By Vicki Needham - 02/13/12 06:30 PM EST
Obama’s proposal includes $350 billion in stimulus measures and $476 billion for transportation and infrastructure that would be partially paid for by savings from the end of the wars in Iraq and Afghanistan, a plan Republicans deem a budget gimmick saying savings can't be squeezed from money that was never intended to be spent.
"When you look at the numbers all we're getting here there is more spending, borrowing and more debt that will lead to slower economic growth," Ryan said.
"This is a political plan for the president's reelection designed to help the president in a reelection campaign and a duck taking responsibility for solving a predictable debt crisis," he said.
Ryan accused the president of punting on taking "any credible action" on the budget.
Republicans argued on Monday that the president is using the tax cuts instead of the $1.2 trillion in built-in sequestration set for 2013 to reduce the deficit. The president's budget doesn't include those cuts in its budget plan.
Without any action by Congress and the president, current law spending would drop about $2 trillion, including that $1.2 trillion in designated cuts agreed to during the debt-limit debate.
"It's a tax and spend budget," Sessions said.
"We're disappointed about where we are, the nation is on an unsustainable debt course," he said.
Sessions said he is determined to pass a budget that will "change the debt course."
Republicans argue that the tax increases actually amount to $1.9 trillion, and calls $4 trillion in cuts "inaccurate at best."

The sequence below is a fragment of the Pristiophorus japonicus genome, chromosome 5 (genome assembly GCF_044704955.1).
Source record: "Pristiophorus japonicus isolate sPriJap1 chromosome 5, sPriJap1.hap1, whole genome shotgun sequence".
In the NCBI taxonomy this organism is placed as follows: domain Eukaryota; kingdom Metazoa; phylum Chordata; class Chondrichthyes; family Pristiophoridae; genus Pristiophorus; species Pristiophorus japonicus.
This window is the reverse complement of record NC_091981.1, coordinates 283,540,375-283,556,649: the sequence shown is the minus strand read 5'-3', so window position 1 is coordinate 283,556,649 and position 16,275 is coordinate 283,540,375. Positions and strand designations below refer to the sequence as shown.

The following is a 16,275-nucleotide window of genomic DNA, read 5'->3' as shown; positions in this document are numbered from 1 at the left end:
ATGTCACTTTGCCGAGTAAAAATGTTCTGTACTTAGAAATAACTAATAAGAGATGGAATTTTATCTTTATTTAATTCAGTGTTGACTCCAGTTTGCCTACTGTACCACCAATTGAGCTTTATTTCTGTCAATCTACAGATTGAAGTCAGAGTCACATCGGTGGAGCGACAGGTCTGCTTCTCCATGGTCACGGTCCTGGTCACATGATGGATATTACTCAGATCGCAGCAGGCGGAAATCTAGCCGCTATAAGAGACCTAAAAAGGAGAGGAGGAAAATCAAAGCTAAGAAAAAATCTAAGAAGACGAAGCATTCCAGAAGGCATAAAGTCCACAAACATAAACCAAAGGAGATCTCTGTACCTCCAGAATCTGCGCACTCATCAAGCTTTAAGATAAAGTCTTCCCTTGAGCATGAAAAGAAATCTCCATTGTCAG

The budget also doesn't include details about how the Medicare "doc fix" — reimbursement rates to doctors under Medicare — so that negates another $522 billion in reported savings the budget over 10 years, which Republicans say should be subtracted from the $3 trillion reported savings.
Congress is currently trying to figure out a way to pay for the cost as well as a payroll tax cut and unemployment benefits through the end of the year.
Senate Majority Leader Harry ReidHarry ReidMcCain files B amendment to boost defense spending Dems to GOP: Cancel Memorial Day break Sanders fundraises for Feingold in Wisconsin Senate race MORE (D-Nev.) has said he doesn't intend to bring a budget to the floor for consideration — arguing that the debt-limit deal agreed to in August stands as a budget plan for next year.
Ryan is working on his own budget proposal that is likely to look similar to his plan from last year, which was approved by the House but didn't go through the Senate. The budget is still under construction and Republican aides wouldn't speculate on what the plan will include.